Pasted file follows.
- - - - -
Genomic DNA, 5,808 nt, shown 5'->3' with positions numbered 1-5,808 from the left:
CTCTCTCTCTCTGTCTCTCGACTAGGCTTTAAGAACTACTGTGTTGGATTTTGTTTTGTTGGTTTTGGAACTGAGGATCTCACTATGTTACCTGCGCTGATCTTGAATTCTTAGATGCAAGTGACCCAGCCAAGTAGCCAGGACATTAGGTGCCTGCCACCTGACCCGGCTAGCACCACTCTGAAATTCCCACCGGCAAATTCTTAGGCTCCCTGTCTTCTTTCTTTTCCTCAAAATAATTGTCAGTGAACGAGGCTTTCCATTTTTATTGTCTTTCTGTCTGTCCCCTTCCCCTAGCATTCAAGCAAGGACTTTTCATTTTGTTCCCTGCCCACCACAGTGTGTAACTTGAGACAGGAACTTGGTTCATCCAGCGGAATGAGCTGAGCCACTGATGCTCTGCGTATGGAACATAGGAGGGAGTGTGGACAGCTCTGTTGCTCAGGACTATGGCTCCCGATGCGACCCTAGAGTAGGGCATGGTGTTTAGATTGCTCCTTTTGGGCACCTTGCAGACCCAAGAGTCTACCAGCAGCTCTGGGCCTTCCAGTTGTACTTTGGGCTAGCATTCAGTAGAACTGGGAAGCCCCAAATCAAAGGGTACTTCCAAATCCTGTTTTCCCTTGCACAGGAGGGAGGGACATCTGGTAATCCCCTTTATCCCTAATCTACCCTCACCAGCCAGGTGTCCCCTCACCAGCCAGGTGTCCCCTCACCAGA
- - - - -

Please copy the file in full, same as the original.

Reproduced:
Genomic DNA, 5,808 nt, shown 5'->3' with positions numbered 1-5,808 from the left:
CTCTCTCTCTCTGTCTCTCGACTAGGCTTTAAGAACTACTGTGTTGGATTTTGTTTTGTTGGTTTTGGAACTGAGGATCTCACTATGTTACCTGCGCTGATCTTGAATTCTTAGATGCAAGTGACCCAGCCAAGTAGCCAGGACATTAGGTGCCTGCCACCTGACCCGGCTAGCACCACTCTGAAATTCCCACCGGCAAATTCTTAGGCTCCCTGTCTTCTTTCTTTTCCTCAAAATAATTGTCAGTGAACGAGGCTTTCCATTTTTATTGTCTTTCTGTCTGTCCCCTTCCCCTAGCATTCAAGCAAGGACTTTTCATTTTGTTCCCTGCCCACCACAGTGTGTAACTTGAGACAGGAACTTGGTTCATCCAGCGGAATGAGCTGAGCCACTGATGCTCTGCGTATGGAACATAGGAGGGAGTGTGGACAGCTCTGTTGCTCAGGACTATGGCTCCCGATGCGACCCTAGAGTAGGGCATGGTGTTTAGATTGCTCCTTTTGGGCACCTTGCAGACCCAAGAGTCTACCAGCAGCTCTGGGCCTTCCAGTTGTACTTTGGGCTAGCATTCAGTAGAACTGGGAAGCCCCAAATCAAAGGGTACTTCCAAATCCTGTTTTCCCTTGCACAGGAGGGAGGGACATCTGGTAATCCCCTTTATCCCTAATCTACCCTCACCAGCCAGGTGTCCCCTCACCAGCCAGGTGTCCCCTCACCAGA